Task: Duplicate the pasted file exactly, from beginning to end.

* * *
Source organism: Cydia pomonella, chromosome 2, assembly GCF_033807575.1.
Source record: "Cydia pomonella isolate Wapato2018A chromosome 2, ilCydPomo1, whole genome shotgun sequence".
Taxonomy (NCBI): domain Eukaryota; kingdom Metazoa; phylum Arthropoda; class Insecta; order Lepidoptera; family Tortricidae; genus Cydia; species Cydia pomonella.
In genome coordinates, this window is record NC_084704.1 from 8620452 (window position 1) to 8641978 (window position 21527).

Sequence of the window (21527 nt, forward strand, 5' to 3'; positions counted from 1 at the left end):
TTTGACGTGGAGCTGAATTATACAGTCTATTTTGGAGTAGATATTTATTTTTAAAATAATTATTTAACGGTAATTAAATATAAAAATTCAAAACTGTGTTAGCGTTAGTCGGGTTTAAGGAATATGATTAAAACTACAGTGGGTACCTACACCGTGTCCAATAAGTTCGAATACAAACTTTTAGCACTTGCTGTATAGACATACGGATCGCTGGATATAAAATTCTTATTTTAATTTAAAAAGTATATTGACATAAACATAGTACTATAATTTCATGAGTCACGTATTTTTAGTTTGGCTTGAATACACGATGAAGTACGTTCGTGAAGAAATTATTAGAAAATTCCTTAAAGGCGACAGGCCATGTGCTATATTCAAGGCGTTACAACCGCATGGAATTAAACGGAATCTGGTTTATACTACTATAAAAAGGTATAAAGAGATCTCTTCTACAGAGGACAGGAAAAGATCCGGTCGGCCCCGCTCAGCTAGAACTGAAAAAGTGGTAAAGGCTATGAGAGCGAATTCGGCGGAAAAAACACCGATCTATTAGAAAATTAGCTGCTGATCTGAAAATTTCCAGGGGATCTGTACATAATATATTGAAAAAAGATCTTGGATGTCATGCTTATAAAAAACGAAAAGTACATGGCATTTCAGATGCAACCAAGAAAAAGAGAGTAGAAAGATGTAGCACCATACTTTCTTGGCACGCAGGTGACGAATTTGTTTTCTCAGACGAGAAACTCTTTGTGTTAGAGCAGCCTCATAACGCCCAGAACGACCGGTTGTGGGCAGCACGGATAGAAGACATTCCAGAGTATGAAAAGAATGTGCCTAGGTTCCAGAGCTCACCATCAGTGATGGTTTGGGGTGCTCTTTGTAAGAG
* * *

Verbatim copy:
Source organism: Cydia pomonella, chromosome 2, assembly GCF_033807575.1.
Source record: "Cydia pomonella isolate Wapato2018A chromosome 2, ilCydPomo1, whole genome shotgun sequence".
Taxonomy (NCBI): domain Eukaryota; kingdom Metazoa; phylum Arthropoda; class Insecta; order Lepidoptera; family Tortricidae; genus Cydia; species Cydia pomonella.
In genome coordinates, this window is record NC_084704.1 from 8620452 (window position 1) to 8641978 (window position 21527).

Sequence of the window (21527 nt, forward strand, 5' to 3'; positions counted from 1 at the left end):
TTTGACGTGGAGCTGAATTATACAGTCTATTTTGGAGTAGATATTTATTTTTAAAATAATTATTTAACGGTAATTAAATATAAAAATTCAAAACTGTGTTAGCGTTAGTCGGGTTTAAGGAATATGATTAAAACTACAGTGGGTACCTACACCGTGTCCAATAAGTTCGAATACAAACTTTTAGCACTTGCTGTATAGACATACGGATCGCTGGATATAAAATTCTTATTTTAATTTAAAAAGTATATTGACATAAACATAGTACTATAATTTCATGAGTCACGTATTTTTAGTTTGGCTTGAATACACGATGAAGTACGTTCGTGAAGAAATTATTAGAAAATTCCTTAAAGGCGACAGGCCATGTGCTATATTCAAGGCGTTACAACCGCATGGAATTAAACGGAATCTGGTTTATACTACTATAAAAAGGTATAAAGAGATCTCTTCTACAGAGGACAGGAAAAGATCCGGTCGGCCCCGCTCAGCTAGAACTGAAAAAGTGGTAAAGGCTATGAGAGCGAATTCGGCGGAAAAAACACCGATCTATTAGAAAATTAGCTGCTGATCTGAAAATTTCCAGGGGATCTGTACATAATATATTGAAAAAAGATCTTGGATGTCATGCTTATAAAAAACGAAAAGTACATGGCATTTCAGATGCAACCAAGAAAAAGAGAGTAGAAAGATGTAGCACCATACTTTCTTGGCACGCAGGTGACGAATTTGTTTTCTCAGACGAGAAACTCTTTGTGTTAGAGCAGCCTCATAACGCCCAGAACGACCGGTTGTGGGCAGCACGGATAGAAGACATTCCAGAGTATGAAAAGAATGTGCCTAGGTTCCAGAGCTCACCATCAGTGATGGTTTGGGGTGCTCTTTGTAAGAG